Goodnight! Secrets of a Good Sleep
The older we get, the more often we get insomnia. It takes power, has a bad effect on health, mood and appearance. Both men and women are at risk. How to restore a full night’s rest without pills? Here are some practical suggestions for doctors and psychiatrists who research sleep problems.
fter a sleepless night, we do not look well, we feel a breakdown and grumbling, like all seven gnomes combined. With age, forced night wakefulness and dull mornings occur more often – years change not only the body, but also sleep patterns. Women during menopause are especially prone to this, when hot flashes and other symptoms prevent normal sleep.
“In adulthood, there is a tendency to reduce hours of sleep,” said Dr. Karen Carlson, director of the Women’s Health Association of Central Massachusetts Hospital. There are changes in the regulation of circadian (daily) rhythms of the body. This internal clock helps the body respond to the alternation of daylight and dark. When rhythms shift with age, difficulties may arise with falling asleep and the duration of sleep.
From time to time, everyone may have trouble sleeping, but when insomnia becomes regular, this is already a problem. In addition to feeling tired and having a bad mood, serious health problems, such as obesity, heart disease, and type 2 diabetes, can be its consequences.
In some cases, doctors prescribe medications to regulate sleep, but the drugs have side effects: changes in appetite, dizziness, drowsiness, discomfort in the gastrointestinal tract, dry mouth, headaches and strange dreams. Harvard experts say that medications can and should be taken if necessary, but this should only be done as directed and under the supervision of a competent physician. In addition to tablets, there are simple and affordable for almost everyone ways to correct the quality of sleep.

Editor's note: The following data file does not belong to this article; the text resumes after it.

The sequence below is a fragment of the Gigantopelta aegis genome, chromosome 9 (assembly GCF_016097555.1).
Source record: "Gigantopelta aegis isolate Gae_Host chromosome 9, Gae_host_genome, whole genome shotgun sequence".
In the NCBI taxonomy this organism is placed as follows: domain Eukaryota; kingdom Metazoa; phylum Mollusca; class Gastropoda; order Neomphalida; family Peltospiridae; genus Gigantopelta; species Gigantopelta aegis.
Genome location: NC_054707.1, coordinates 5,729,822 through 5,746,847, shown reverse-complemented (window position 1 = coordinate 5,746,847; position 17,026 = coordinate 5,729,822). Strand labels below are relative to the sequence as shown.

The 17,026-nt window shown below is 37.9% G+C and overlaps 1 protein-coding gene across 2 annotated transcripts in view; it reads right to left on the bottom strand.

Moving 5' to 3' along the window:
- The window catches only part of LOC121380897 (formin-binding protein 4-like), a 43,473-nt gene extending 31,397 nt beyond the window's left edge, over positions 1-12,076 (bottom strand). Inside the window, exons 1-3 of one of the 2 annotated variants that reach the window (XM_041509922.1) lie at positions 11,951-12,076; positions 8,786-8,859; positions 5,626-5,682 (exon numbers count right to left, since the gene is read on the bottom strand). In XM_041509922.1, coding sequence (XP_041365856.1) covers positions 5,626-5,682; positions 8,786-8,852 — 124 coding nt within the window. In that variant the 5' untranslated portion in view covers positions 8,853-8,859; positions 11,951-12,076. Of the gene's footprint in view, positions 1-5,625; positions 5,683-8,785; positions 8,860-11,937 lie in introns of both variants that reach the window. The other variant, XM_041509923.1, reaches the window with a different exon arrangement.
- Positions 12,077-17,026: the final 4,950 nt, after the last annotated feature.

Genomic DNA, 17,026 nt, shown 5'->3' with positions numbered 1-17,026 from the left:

To improve the quality of sleep, University of Pennsylvania psychology professor Seth Gillian recommends practicing outdoor walks. He refers to a recent study in which adults participated, sleeping on average about seven hours a day. They were divided into two groups – the first was given the task of going through at least 2,000 steps per day, activity in the second group did not increase. Both groups were given fitness gadgets with an accurate pedometer. At the end of the experiment, scientists compared the participants’ feedback on the quality and duration of their sleep.
The first results of the study showed that the inclusion of walks in the daily schedule leads to improved sleep. However, this concerned only women and only quality, and the duration of sleep remained the same.
Available during walks, natural light helps the body regulate those same circadian biorhythms
Further, more complex studies revealed that the walk had a beneficial effect on both women and men in those cases when a person took more steps than his own daily daily norm. In other words, if physical activity exceeds the usual level familiar to us, we have a chance to sleep well. At the same time, it also matters that for such an effect a calm activity is required that does not require strong stress. That is, an evening run or a solid power load is not suitable for this purpose.
This can be encouraging for those whose physical abilities are limited and good motivation for people who are too lazy to move a lot, says Seth Gillian.